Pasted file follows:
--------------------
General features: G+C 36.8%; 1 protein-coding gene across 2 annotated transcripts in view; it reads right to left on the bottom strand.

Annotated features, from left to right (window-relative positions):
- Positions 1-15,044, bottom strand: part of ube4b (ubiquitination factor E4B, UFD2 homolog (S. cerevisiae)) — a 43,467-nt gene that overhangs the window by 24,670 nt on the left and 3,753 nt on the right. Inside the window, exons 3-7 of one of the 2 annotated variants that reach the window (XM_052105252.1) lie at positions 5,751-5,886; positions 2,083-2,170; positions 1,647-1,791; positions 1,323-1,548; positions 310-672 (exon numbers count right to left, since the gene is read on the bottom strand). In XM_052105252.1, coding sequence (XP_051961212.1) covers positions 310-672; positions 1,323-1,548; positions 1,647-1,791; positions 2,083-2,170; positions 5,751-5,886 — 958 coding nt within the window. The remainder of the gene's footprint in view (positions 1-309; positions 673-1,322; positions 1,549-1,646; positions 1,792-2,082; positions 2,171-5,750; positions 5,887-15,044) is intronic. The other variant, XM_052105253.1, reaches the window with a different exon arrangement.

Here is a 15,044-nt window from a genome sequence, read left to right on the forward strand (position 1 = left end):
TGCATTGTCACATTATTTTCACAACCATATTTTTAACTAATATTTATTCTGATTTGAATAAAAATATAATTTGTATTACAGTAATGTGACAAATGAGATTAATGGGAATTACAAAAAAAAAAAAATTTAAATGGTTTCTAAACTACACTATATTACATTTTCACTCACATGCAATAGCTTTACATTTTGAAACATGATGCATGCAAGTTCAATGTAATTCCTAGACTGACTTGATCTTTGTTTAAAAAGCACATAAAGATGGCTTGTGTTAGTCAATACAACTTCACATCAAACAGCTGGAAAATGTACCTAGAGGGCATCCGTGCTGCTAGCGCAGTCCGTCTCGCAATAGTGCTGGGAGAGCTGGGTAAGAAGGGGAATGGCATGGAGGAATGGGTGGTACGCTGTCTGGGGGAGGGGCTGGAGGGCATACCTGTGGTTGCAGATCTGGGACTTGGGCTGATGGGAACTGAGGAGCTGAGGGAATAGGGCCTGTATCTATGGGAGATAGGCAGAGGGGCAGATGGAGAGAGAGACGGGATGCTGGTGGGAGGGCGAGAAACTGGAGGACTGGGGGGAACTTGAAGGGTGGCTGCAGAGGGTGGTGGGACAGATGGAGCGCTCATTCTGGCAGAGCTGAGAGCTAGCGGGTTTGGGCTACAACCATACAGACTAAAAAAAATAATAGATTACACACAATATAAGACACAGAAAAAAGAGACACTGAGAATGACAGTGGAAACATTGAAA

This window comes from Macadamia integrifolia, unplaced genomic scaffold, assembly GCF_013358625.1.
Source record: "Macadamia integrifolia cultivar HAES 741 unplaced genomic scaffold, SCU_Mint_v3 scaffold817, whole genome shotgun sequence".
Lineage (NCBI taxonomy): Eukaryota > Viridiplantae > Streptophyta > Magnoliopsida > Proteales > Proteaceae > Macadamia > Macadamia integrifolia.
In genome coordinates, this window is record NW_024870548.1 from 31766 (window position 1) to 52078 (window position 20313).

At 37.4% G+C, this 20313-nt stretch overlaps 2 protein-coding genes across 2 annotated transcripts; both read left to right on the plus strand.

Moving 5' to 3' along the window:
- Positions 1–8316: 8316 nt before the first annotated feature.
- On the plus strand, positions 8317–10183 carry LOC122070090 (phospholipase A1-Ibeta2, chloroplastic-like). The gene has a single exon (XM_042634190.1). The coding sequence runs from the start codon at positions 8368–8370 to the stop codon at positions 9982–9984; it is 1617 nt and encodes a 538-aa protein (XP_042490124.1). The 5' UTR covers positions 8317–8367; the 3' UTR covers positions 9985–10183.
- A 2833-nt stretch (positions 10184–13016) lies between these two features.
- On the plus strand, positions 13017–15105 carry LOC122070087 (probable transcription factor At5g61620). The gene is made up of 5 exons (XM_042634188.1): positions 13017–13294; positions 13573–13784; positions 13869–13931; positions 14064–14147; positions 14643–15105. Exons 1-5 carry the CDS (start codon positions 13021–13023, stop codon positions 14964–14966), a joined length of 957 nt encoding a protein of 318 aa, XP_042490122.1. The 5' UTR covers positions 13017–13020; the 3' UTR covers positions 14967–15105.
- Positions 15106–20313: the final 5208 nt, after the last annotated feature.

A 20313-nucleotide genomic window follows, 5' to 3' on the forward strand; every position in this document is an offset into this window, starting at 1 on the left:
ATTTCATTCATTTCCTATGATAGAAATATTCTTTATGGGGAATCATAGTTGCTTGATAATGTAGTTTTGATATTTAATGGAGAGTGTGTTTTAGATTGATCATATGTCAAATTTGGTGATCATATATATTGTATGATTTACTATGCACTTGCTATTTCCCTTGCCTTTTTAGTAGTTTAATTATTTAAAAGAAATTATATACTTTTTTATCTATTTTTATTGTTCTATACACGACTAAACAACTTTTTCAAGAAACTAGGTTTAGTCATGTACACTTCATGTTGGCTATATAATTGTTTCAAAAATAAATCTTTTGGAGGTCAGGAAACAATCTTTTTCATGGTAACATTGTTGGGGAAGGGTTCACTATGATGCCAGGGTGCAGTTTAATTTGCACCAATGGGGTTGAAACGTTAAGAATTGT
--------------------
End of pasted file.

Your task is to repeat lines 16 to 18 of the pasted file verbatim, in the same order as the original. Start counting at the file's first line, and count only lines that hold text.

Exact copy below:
- Positions 15106–20313: the final 5208 nt, after the last annotated feature.

A 20313-nucleotide genomic window follows, 5' to 3' on the forward strand; every position in this document is an offset into this window, starting at 1 on the left:
ATTTCATTCATTTCCTATGATAGAAATATTCTTTATGGGGAATCATAGTTGCTTGATAATGTAGTTTTGATATTTAATGGAGAGTGTGTTTTAGATTGATCATATGTCAAATTTGGTGATCATATATATTGTATGATTTACTATGCACTTGCTATTTCCCTTGCCTTTTTAGTAGTTTAATTATTTAAAAGAAATTATATACTTTTTTATCTATTTTTATTGTTCTATACACGACTAAACAACTTTTTCAAGAAACTAGGTTTAGTCATGTACACTTCATGTTGGCTATATAATTGTTTCAAAAATAAATCTTTTGGAGGTCAGGAAACAATCTTTTTCATGGTAACATTGTTGGGGAAGGGTTCACTATGATGCCAGGGTGCAGTTTAATTTGCACCAATGGGGTTGAAACGTTAAGAATTGT